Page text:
Former minister Stephen Hammond calls for EFTA option after Brexit, saying "powerful authorities" back the move

 
Catherine Neilan
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Hammond says the UK has the backing of "powerful authorities" to join EFTA after Brexit (Source: Getty)

Former minister Stephen Hammond today made a passionate case for the UK joining the European Free Trade Agreement (EFTA) , saying it was a "flexible" option for post-Brexit trade.

The former transport minister and party vice chairman led a debate this morning in which he positioned EFTA as a "long-term solution" that could address concerns about border issues and the economy, while also respecting the result of the referendum.

Hammond said: "It is abundantly clear to me that there is no model which will satisfy all sections of the British public... but this approach would fulfil the result of the referendum, satisfy a large - I would say overwhelming majority of the British public and perhaps importantly, this House of Commons. It would go a long way to healing the divisions that were there.

"EFTA is not... a universal panacea, neither does it have all the benefits of Single Market and customs union. But Britain's... position post-Brexit would be, I believe, improved by joining EFTA."

Some MPs questioned whether EFTA could be viable given that some, such as Norwegian ambassador Erna Solberg, have indicated that it is not something current members would approve of. The other members are Iceland, Liechtenstein and Switzerland.

But Hammond dismissed this, telling the Westminster Hall "The indications I've had from really quite powerful authorities are that we would be welcome to EFTA".

Hammond was supported by many MPs who have been vocal Remain campaigners, including Anna Soubry, Chuka Umunna, Antoinette Sandbach and Nicky Morgan. The idea appears to have the backing of 10 Tory MPs in total - enough to defeat the government on the matter, assuming Labour votes en masse.

However Brexiter Peter Bone challenged Hammond, saying: "It seems to me what the British people voted for was to end free movement, to make our own laws in our own country, judged by our own judges.

"What the government is doing is saying 'hang on, we are the fifth biggest economy in the world'... We want to make a bespoke deal and from that point of view, how can people object?

"I would hope the whole of the House would get behind the government in achieving what must be in the British interest - a bespoke deal that has a special relationship with EU at the end of it. I would urge my colleagues to stop carping at the Prime Minister, get behind her, don't vote against the government, support it, argue your case and let the government take us out of the European Union in the best possible way in 413 days."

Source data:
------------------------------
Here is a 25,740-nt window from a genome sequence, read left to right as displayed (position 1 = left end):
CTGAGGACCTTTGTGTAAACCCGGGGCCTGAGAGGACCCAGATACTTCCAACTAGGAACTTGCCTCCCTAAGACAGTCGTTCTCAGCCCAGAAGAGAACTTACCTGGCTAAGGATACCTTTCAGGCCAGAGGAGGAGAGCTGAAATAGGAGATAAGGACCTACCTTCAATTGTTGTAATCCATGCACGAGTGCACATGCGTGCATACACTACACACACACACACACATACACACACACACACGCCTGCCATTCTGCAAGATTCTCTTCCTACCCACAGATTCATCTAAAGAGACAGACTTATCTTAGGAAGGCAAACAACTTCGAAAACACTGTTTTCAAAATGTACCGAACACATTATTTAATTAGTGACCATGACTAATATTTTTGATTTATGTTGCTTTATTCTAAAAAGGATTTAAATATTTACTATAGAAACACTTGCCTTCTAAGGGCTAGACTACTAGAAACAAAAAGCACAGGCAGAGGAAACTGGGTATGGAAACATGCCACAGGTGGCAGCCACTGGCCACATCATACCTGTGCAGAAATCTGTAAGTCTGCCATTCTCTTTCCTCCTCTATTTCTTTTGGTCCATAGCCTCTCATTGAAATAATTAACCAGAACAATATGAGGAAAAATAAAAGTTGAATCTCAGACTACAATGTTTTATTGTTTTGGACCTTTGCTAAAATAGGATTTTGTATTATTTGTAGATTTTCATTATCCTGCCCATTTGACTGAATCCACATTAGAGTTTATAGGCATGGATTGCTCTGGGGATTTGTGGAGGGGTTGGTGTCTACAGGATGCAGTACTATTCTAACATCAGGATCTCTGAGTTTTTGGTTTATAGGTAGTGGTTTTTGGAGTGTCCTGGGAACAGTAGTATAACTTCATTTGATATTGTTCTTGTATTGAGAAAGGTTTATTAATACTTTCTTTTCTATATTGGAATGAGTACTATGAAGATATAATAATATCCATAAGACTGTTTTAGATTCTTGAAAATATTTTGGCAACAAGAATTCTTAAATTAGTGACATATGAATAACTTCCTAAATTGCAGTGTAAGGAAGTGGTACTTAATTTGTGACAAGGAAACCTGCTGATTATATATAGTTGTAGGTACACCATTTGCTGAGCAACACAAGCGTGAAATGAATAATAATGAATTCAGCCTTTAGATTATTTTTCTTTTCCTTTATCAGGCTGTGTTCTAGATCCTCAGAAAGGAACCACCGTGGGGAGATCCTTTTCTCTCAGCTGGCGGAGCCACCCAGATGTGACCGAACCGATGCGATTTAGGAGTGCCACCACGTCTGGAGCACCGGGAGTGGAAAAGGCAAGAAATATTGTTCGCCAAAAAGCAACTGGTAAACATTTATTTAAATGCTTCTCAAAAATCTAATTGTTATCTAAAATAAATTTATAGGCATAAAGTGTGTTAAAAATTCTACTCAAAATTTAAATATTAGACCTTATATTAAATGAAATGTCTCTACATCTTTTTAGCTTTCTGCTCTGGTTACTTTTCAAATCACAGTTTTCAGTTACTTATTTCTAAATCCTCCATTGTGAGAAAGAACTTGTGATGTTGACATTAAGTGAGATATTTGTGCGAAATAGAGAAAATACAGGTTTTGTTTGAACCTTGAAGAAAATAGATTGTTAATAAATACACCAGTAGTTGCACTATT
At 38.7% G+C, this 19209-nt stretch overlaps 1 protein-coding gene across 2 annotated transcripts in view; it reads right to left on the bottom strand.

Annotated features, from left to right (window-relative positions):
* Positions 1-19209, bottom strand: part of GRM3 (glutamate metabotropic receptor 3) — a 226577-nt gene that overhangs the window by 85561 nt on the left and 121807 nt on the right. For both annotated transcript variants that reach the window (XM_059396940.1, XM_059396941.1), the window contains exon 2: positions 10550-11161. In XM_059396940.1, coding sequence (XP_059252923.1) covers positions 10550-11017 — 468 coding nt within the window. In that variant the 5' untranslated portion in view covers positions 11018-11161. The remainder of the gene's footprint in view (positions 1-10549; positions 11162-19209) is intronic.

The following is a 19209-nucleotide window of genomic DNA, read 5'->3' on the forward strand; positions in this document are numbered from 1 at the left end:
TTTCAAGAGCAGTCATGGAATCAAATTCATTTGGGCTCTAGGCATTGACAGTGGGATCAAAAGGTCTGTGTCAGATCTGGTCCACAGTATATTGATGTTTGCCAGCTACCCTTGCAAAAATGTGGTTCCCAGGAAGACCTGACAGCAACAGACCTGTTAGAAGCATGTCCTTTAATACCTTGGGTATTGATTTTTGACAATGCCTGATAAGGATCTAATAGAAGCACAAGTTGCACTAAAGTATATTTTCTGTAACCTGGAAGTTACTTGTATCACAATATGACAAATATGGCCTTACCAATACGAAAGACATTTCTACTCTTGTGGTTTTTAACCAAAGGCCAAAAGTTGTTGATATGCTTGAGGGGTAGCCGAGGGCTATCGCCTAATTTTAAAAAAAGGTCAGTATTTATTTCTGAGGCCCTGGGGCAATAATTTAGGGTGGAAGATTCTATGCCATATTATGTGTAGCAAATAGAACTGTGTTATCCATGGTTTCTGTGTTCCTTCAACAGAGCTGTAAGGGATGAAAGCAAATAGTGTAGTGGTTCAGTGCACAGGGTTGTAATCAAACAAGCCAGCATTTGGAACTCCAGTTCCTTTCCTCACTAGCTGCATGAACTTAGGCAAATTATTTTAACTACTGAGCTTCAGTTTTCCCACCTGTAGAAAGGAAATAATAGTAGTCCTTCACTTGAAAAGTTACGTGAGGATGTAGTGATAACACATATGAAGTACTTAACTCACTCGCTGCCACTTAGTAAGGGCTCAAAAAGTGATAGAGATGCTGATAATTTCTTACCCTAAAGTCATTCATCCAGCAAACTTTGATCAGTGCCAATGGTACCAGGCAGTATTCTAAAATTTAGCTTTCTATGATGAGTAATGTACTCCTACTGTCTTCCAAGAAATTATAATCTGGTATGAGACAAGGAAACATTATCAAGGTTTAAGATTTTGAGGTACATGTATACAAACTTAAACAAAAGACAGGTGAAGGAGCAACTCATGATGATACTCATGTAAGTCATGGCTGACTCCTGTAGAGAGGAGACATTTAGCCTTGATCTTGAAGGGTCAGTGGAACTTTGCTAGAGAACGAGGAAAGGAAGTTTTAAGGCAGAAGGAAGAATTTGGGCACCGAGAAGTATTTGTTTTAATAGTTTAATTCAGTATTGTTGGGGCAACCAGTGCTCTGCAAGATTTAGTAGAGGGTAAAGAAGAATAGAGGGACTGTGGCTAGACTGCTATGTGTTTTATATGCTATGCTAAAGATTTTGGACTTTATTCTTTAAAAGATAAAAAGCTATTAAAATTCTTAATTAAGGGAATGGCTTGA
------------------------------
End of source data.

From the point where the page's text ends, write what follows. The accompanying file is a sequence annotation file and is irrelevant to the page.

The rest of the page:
Almost at the same time, Oxford academic and chair of the Regulatory Policy Institute George Yarrow told the Brexit committee that the EEA - which unites the European Union with EFTA members excluding Switzerland in an internal market - was the best option from "a simple expediency argument".

"We are there already - we don't have to leave," he told MPs. "We really need to get back more fundamental question of the economy and the risks the economy faces at the moment - these are trivial issues."

Professor Carl Baudenbacher, president of the EFTA court, said having the UK join would make the states "more powerful... and so from my perspective it would be an interesting move."

He also noted that "docking", which was proposed to EFTA member Switzerland five years ago to avoid certain conditions of being in the EEA, had been discussed with reference to the UK.

"I cannot say [Brussels] are encouraging it, but the sheer fact that EU people are thinking about keeping Britain in Single Market by way of using these EFTA institutions indicates to me that they implied this," he said. "They must be aware that full fledged freedom of movement must be for Britain a political difficulty."

He added that membership of EFTA would require four votes - the current members - as it is outside the EU's remit.

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